Thanks to Disney princesses, Norah was already starting to wear high-heeled, plastic, bright colored shoes that looked adorable on her little feet. However, if these same shoes were made to fit a grown woman, they’d most likely be listed in the Fredrick’s of Hollywood online catalog. 

I once had a student tell me that she often plays stupid so she can get boys to do things for her: “Once, I acted like I didn’t know how to use Word so a boy would type my paper. He totally did it. He was so pathetic.”
She laughed.
“Really?” I said.  “He was pathetic? That guy is now walking around campus telling his friends that you can’t use a computer. How does that make you feel?”
A few moments after this girl left my office, I felt a little sick because all I could think about were all the times Norah had claimed she didn’t know how to put on her shoes, buckle her seatbelt, or put her dishes in the sink to get out of doing simple obligations.
One of my students was in an emotionally abusive relationship. We talked about some of her previous boyfriends, and I got the impression that she’d had a long track record of dating douchebags. When I asked her why she liked jerks, she said, “I like it when guys are mean to me because, you know, when they do say something nice, like that I’m pretty, I know they’re being honest.”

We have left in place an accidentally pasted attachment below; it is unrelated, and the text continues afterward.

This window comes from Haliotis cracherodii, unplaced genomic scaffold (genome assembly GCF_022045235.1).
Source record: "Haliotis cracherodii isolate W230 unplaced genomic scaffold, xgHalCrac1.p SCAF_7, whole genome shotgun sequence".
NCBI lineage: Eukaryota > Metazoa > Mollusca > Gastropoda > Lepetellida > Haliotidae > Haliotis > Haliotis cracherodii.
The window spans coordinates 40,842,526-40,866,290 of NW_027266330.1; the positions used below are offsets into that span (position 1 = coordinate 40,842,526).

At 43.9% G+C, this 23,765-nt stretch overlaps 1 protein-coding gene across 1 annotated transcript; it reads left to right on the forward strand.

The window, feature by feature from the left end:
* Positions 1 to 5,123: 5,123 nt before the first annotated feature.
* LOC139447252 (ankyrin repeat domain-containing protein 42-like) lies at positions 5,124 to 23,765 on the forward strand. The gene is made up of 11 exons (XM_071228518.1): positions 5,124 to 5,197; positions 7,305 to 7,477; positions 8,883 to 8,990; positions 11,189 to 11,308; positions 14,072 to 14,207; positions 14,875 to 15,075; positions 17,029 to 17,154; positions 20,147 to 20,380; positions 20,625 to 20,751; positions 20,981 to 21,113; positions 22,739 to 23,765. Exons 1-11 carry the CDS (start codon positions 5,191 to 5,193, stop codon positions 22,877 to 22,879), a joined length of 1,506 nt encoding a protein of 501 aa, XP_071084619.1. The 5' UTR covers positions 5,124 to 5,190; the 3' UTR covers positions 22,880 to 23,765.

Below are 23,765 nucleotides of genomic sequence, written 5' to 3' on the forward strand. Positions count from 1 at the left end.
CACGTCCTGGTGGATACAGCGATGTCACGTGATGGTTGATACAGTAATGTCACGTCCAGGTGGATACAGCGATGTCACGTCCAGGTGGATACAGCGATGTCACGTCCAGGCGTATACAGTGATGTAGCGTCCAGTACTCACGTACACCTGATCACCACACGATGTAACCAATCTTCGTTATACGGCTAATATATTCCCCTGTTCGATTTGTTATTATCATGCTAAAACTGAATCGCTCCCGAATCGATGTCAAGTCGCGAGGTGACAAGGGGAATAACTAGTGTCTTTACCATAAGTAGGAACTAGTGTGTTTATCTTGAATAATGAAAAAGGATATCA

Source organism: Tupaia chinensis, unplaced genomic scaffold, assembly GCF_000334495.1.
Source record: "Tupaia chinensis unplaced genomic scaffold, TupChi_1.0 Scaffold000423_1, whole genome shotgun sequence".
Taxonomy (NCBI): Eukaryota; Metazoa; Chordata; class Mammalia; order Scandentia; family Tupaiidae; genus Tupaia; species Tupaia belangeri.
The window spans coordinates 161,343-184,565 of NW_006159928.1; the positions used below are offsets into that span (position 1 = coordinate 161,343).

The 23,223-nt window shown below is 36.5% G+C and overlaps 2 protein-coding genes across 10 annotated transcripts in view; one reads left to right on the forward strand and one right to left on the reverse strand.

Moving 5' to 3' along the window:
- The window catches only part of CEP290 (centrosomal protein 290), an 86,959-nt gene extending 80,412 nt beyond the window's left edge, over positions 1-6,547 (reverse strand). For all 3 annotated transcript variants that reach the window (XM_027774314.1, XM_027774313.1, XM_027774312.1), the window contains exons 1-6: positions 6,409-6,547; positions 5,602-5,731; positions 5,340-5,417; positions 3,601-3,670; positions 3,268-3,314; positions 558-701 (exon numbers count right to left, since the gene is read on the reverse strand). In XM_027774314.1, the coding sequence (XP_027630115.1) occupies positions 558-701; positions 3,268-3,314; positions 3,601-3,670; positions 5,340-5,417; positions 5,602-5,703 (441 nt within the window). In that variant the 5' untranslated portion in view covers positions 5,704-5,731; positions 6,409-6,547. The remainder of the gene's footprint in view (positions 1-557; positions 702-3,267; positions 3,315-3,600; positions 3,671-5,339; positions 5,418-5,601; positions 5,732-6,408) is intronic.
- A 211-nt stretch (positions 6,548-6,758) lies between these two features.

I was shocked.
I’m not smart enough to say what is wrong with many of these young college girls I work with. Perhaps I’m the only one who thinks there’s something wrong with them. I don’t know if this is nature or nurture. If it’s something they learned by watching TV, or if it's something they learned from their parents and friends. But what I do know is that I want the best for Norah. I don’t ever want her to be in an abusive relationship simply because the guy might give her a few trinkets of sincerity. I want her to be empowered. I want her to be intelligent. I want her to love the people around her. I want her to be tolerant of others. I want her to be the kind of person who rolls up her sleeves and gets shit done, not the kind of person that plays stupid to get out of basic obligations.  A woman who is willing to stick to her guns.
I’d been thinking a lot about Norah and the kind of person she will grow up to be when she asked if she could watch a show called Bratz.

What if My Daughter Grows Up to be a Brat... Part II

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Clint Edwards is a tutor coordinator at Oregon State University. He is also the former co-host of the Weekly Reader on KMSU and a graduate of the MFA program at Minnesota State University. His writing has been listed as notable by Best American Essays, and has been published in The Baltimore Review, and through The University of North Dakota, Boston College, Emerson College, The University of South Carolina, and Minnesota State University.